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Failure is Not an Option: Getting Rid of Single Points of Failure

You might think that your business is going to be OK even if a single device goes down. After all, there are other devices your employees can use. It’s not as if the entire system is going to fall like dominoes. Or is it? Get rid of single points of failure to make sure one vulnerability doesn’t take down your network.

A single point of failure (SPOF) can be a design, implementation, or configuration weakness. Without proper design considerations, unintentional SPOFs may be introduced into computing environments.

Yet, cybercriminals don’t need super powers to target IT fatal weaknesses. SPOFs for technology include:

  1. Having only one server that runs an essential application. Without that server, your employees can’t use that particular business tool.

  2. Solution: Plan for the worst with built-in server redundancy. Have multiples of any hardware that is business critical. Consider a standby backup server or migrate to the cloud so you can continue accessing applications, software, and storage.

  3. Power outages can wreak havoc on computers and devices operating your network.

  4. Solution: An Uninterruptible Power Supply (UPS) can help prevent intermittent power interruptions to your computers, switches, and routers. Cloud solutions can reduce the risk of this problem too. Employees can continue to access data and software while working at remote locations.

  5. Your physical location could also be the SPOF. What if road closures, fire, floods, or a violent storm prevent you from being able to get to the office? Without a backup plan, you’ll struggle for business continuity.

  6. Solution: Utilize remote-accessible computer resources in the cloud (servers, storage, applications, and voice services). This provides continued access anywhere, anytime, and often from any device.

  7. Sorry to say it, but your people could also be your fatal weakness. Perhaps you have one or even two in-house IT experts who know everything about your technology. But, what do you do if they both quit? Or one is sick and the other is on vacation when something goes wrong?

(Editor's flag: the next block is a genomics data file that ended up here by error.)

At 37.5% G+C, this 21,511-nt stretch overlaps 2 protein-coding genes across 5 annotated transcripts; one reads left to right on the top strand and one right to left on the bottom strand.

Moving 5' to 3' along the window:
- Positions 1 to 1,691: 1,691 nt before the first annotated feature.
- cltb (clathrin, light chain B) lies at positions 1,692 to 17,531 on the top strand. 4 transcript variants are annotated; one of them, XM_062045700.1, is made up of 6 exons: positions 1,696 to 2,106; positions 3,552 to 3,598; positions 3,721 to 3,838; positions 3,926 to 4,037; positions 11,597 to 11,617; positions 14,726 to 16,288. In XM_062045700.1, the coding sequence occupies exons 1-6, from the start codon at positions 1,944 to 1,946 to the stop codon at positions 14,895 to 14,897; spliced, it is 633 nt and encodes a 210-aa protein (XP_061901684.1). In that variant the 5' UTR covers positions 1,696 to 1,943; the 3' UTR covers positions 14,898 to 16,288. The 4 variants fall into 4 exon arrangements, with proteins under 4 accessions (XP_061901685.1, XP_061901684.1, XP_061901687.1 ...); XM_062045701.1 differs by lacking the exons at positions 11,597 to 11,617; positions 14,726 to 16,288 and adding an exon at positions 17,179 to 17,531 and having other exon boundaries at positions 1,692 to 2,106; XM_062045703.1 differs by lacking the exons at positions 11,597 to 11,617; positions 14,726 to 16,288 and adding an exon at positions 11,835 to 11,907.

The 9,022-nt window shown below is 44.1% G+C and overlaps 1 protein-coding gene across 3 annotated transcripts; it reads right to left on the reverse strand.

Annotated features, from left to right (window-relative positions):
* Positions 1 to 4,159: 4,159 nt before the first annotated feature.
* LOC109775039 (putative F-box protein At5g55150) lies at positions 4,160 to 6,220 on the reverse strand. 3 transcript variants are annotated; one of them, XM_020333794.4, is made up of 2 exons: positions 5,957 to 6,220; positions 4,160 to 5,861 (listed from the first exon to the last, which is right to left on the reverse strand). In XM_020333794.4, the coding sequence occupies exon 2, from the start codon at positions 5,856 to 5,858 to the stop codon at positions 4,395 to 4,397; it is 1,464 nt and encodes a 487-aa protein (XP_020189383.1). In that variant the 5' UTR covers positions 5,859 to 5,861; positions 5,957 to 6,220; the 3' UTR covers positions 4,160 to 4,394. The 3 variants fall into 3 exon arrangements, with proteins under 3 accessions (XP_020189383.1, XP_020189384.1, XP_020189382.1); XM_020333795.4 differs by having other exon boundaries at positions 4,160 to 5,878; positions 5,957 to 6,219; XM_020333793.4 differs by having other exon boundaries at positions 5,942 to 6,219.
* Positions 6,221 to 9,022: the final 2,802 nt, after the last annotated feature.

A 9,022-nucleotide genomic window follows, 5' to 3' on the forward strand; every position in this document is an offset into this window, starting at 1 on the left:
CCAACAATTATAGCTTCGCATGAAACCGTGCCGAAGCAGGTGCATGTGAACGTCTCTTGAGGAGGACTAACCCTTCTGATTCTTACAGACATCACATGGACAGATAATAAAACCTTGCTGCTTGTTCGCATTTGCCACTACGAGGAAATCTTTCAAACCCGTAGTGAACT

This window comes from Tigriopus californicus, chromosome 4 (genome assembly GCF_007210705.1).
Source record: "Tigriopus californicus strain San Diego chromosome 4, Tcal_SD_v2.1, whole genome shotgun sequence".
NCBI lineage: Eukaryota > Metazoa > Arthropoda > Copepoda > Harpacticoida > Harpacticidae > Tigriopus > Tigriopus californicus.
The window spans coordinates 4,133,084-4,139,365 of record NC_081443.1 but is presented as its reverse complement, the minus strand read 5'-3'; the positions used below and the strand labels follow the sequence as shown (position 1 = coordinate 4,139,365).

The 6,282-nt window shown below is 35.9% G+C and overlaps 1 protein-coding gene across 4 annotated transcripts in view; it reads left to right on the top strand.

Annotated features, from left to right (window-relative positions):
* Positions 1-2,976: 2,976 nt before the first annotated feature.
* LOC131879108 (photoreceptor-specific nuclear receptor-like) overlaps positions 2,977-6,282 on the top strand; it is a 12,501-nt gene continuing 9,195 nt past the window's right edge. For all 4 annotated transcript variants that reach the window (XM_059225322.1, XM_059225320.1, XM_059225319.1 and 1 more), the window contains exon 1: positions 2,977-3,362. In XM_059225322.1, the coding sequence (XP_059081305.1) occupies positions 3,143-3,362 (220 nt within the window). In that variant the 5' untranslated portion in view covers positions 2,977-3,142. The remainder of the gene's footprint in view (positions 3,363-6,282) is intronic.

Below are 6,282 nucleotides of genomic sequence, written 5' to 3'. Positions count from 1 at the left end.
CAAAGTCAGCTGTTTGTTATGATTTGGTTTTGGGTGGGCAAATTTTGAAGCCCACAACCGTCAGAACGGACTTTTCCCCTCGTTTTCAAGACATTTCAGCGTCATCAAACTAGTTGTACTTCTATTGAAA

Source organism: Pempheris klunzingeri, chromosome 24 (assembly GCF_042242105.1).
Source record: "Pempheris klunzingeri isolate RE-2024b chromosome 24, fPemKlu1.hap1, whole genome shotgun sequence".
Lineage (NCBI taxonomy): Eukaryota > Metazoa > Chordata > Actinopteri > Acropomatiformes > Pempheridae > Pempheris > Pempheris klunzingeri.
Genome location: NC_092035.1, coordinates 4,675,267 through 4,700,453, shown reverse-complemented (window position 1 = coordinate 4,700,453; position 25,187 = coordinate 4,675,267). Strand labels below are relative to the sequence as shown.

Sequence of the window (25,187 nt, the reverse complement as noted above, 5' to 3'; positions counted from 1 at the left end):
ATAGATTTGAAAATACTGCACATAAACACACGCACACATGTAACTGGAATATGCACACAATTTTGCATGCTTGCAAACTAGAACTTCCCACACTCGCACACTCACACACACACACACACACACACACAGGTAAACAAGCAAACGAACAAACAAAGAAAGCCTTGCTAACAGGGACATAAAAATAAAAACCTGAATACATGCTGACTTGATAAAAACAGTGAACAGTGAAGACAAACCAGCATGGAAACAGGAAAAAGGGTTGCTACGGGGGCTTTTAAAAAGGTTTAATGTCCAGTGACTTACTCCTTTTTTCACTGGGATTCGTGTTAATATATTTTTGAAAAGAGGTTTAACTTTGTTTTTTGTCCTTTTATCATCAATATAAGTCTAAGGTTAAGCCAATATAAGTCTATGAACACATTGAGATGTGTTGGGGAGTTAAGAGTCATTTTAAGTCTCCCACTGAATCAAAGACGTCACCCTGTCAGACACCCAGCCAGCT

8. Solution: You can’t have every person become a subject matter expert on all aspects of IT. Consider outsourced IT.

  9. You can’t get online without an internet connection. Yet you’re reliant on an external provider for that access. Planned downtime for maintenance is easier to work around. Still, unexpected issues can cause the internet to go out.

  10. Solution: Have a backup Internet provider to pick up the slack if the main connection goes down. A router that supports having a 4G modem, for instance, could be a good fail-over option.

Having one device out of commission is frustrating, but not necessarily the end of the world. But, when the damage caused by a single device or failure point spreads business-wide, you could face serious consequences.

Downtime for system failures or data breaches can be:

  1. Expensive – In addition to potential overtime for IT staff remedying the situation or revenue losses, your company may also face fines.

  2. Time consuming – your team must adapt to a new reality while IT resources are busy trying to get back to business as usual.

  3. Reputation damaging – any disruption to business as usual could undermine customer trust and generate customer churn.

IT professionals understand the danger of SPOF. Avoid weaknesses that can lead to system-wide failures or loss of business information. Partner with computer specialists who can identify and eliminate these vulnerabilities to your business.

Contact us today at 615-522-0080 to begin eliminating these systemic failures!

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© 2020 by Safe Network Solutions

Safe Network Solutions

501 Metroplex Drive

Suite 115

Nashville, TN 37211

Phone: (615)-522-0080